Coral Diaries – November begins

Coral Diaries – November begins

November to me, always brings a sense of anticipation. You can feel the summer coming to Costa Rica. In October, businesses take their annual vacation and boats get their bottoms painted November though is the start of the new season. 
Here at Marine Conservation Costa Rica we are also really excited to get back in the water!

Marine Biologist John Reinbott

Starting this season, we welcome John Reinbott to our crew. John is a marine biologist and is fresh from a year long internship at the Coral Restoration FoundationTM in Florida. John and I are going to be working closely together on our coral restoration project. This last week we have been looking at the nurseries. We have also been brainstorming lots of ways we can improve on our current methods…and it’s been fun!

coral conservation intern
Welcome Coral intern – Anna

We also welcome Anna, our new coral intern from Ecuador. She will be helping us with data collection, maintenance and cleaning. Also building new structures and community education.
Looks like it’s going to be an amazing season! 

If you are interested about what we get up to, you  can see on our daily goings on on our Instagram stories @marineconservationcostarica

It’s a tool appeal – Fundraising for our reefs

It’s a tool appeal – Fundraising for our reefs

coral gardening costa rica

With the new season underway we are excitedly continuing our week here in Costa Rica. We have already established a nursery here in Manuel Antonio and are working hard to expand it and the studies that we are doing on the corals. Our work is an essential part of restoring the reef and we are in the ocean regularly during the week. Whether it is fragmenting, planting in the nursery or completing health surveys on the surrounding areas, the work never stops.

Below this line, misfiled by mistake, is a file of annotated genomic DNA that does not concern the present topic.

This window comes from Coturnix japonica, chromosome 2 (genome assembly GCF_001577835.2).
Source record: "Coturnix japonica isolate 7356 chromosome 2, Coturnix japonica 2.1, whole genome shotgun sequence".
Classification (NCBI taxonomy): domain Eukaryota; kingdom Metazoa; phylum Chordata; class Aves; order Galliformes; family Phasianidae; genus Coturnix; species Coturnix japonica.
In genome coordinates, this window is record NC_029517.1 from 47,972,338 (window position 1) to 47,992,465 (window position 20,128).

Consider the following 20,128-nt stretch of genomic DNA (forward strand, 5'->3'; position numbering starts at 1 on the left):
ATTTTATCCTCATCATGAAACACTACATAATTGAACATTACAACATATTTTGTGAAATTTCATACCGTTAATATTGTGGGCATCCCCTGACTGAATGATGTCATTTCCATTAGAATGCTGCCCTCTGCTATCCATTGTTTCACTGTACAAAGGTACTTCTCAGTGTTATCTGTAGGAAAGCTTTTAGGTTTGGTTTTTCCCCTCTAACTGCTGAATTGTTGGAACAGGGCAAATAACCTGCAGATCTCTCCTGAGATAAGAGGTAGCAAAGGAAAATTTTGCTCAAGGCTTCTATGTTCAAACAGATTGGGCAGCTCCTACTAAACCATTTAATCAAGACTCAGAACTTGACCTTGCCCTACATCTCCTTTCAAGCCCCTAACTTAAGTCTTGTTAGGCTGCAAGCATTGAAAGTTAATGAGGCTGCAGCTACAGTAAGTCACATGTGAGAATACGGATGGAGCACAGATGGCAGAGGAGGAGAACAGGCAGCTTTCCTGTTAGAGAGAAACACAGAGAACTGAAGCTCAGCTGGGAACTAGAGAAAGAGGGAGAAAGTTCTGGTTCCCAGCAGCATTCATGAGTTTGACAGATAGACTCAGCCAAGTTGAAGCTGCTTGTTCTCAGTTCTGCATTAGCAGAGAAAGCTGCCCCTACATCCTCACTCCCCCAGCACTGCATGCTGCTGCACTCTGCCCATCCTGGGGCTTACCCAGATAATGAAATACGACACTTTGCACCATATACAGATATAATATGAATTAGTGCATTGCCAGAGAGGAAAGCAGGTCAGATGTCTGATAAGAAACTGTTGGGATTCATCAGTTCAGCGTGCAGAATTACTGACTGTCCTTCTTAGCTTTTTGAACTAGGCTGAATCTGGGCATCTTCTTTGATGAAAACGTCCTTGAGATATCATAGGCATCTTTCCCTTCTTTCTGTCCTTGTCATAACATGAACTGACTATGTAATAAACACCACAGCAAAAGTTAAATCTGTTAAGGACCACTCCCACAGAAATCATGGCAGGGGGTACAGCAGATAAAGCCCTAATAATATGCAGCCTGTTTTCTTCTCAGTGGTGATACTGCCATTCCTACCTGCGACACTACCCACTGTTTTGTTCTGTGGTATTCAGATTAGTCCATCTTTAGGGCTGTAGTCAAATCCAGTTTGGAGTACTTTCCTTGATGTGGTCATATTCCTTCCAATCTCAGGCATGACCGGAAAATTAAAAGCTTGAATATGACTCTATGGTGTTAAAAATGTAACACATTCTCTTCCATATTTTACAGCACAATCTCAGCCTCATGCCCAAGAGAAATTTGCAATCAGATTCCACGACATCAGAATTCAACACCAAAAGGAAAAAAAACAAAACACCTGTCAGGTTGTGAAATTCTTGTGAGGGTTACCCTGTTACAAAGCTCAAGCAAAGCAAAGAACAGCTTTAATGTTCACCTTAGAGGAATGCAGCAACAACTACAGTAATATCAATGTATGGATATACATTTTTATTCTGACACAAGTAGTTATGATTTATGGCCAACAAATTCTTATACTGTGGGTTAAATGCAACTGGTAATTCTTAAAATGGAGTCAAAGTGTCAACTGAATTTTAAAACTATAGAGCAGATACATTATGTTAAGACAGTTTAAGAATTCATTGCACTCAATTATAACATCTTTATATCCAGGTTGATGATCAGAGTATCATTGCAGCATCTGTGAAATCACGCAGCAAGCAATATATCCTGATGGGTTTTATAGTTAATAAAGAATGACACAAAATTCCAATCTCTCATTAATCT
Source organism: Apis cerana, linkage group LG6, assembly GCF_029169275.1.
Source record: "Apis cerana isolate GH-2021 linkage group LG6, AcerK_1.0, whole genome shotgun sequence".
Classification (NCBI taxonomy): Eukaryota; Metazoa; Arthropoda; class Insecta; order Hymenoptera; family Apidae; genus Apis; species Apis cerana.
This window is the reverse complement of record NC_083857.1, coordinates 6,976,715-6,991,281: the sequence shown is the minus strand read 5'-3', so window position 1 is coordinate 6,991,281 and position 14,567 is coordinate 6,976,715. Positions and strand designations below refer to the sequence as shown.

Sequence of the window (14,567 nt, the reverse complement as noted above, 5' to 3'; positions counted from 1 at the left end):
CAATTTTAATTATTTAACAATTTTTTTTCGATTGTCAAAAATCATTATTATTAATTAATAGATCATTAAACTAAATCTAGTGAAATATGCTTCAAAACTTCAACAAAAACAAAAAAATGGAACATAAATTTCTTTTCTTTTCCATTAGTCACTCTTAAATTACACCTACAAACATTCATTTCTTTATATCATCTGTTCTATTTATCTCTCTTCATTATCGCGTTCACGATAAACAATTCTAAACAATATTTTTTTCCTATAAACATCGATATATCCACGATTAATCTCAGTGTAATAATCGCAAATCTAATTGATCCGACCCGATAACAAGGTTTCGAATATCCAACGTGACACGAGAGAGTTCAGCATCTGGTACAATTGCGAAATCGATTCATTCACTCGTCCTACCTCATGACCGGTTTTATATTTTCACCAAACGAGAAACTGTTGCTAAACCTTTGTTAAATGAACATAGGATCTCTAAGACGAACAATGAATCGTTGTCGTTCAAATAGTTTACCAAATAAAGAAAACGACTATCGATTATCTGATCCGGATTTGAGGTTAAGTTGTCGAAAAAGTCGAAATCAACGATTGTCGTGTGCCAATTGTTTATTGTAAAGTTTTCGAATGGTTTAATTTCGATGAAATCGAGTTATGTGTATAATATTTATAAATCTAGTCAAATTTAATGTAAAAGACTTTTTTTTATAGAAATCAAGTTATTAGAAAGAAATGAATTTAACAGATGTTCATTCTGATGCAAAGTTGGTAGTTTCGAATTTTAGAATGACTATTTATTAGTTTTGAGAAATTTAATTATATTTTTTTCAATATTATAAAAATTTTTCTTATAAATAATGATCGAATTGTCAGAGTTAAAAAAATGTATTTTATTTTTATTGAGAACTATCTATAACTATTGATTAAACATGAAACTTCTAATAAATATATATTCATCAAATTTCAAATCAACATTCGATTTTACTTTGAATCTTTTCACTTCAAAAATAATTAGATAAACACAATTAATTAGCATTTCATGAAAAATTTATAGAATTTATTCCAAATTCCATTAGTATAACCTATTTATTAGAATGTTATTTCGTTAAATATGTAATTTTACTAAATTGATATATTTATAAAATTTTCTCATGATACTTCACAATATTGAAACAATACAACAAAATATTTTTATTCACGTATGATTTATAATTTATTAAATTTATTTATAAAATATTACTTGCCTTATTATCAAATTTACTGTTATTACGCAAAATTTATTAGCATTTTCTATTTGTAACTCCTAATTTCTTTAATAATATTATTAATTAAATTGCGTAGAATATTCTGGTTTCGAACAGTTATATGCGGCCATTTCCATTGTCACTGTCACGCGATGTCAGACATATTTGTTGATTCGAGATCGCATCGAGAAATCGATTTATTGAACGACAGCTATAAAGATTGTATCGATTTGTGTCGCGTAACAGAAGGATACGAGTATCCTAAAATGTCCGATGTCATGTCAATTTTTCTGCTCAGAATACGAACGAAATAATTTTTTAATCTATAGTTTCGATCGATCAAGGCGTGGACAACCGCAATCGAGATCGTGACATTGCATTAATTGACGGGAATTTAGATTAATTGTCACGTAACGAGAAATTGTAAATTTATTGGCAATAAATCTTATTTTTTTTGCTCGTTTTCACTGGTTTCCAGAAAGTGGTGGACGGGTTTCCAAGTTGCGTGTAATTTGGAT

As part of our expanding project we are in need of some special tools to help with the coral nursery. When fragmenting the corals, it is essential that it is done in an efficient and safe way, to ensure that they have the best chance of regrowing once we outplant them back onto the coral reef. Because of this we have a list of tools that would be extremely valuable in enabling us to do that. This includes a diamond band saw and an underwater powerdrill as well as other smaller tools. The total cost for these tools is $1500 and for this, we are turning to you. We are asking for donations to our tool project so that we can continue our work in the best way possible. It is for us and for our oceans.

If you are able to donate anything, please click on the link below and attach your details, so that we can thank all of the generous people that have helped us.

Thank you from all of the team at MCCR